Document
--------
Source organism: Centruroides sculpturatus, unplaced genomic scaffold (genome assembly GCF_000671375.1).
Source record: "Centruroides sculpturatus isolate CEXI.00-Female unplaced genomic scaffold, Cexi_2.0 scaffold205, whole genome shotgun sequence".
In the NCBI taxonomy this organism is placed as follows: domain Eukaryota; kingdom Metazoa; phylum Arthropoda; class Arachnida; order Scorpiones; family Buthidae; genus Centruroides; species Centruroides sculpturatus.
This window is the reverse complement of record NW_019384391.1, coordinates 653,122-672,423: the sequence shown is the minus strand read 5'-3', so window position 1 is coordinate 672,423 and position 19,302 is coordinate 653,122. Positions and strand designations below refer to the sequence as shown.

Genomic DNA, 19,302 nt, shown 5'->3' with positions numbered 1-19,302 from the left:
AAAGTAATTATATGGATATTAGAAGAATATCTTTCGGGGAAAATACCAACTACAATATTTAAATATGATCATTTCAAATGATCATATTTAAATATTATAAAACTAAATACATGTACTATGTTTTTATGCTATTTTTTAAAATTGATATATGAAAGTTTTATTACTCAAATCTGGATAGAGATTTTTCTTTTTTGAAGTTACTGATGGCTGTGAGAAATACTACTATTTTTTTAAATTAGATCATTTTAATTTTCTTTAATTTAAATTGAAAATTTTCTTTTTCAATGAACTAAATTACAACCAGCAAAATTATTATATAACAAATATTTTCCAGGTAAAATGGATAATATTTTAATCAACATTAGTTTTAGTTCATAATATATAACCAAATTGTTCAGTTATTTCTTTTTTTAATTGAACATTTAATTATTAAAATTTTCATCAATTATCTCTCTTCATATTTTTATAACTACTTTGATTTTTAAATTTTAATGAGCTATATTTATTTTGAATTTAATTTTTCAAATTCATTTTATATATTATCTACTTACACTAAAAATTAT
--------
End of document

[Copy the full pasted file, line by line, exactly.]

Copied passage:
Source organism: Centruroides sculpturatus, unplaced genomic scaffold (genome assembly GCF_000671375.1).
Source record: "Centruroides sculpturatus isolate CEXI.00-Female unplaced genomic scaffold, Cexi_2.0 scaffold205, whole genome shotgun sequence".
In the NCBI taxonomy this organism is placed as follows: domain Eukaryota; kingdom Metazoa; phylum Arthropoda; class Arachnida; order Scorpiones; family Buthidae; genus Centruroides; species Centruroides sculpturatus.
This window is the reverse complement of record NW_019384391.1, coordinates 653,122-672,423: the sequence shown is the minus strand read 5'-3', so window position 1 is coordinate 672,423 and position 19,302 is coordinate 653,122. Positions and strand designations below refer to the sequence as shown.

Genomic DNA, 19,302 nt, shown 5'->3' with positions numbered 1-19,302 from the left:
AAAGTAATTATATGGATATTAGAAGAATATCTTTCGGGGAAAATACCAACTACAATATTTAAATATGATCATTTCAAATGATCATATTTAAATATTATAAAACTAAATACATGTACTATGTTTTTATGCTATTTTTTAAAATTGATATATGAAAGTTTTATTACTCAAATCTGGATAGAGATTTTTCTTTTTTGAAGTTACTGATGGCTGTGAGAAATACTACTATTTTTTTAAATTAGATCATTTTAATTTTCTTTAATTTAAATTGAAAATTTTCTTTTTCAATGAACTAAATTACAACCAGCAAAATTATTATATAACAAATATTTTCCAGGTAAAATGGATAATATTTTAATCAACATTAGTTTTAGTTCATAATATATAACCAAATTGTTCAGTTATTTCTTTTTTTAATTGAACATTTAATTATTAAAATTTTCATCAATTATCTCTCTTCATATTTTTATAACTACTTTGATTTTTAAATTTTAATGAGCTATATTTATTTTGAATTTAATTTTTCAAATTCATTTTATATATTATCTACTTACACTAAAAATTAT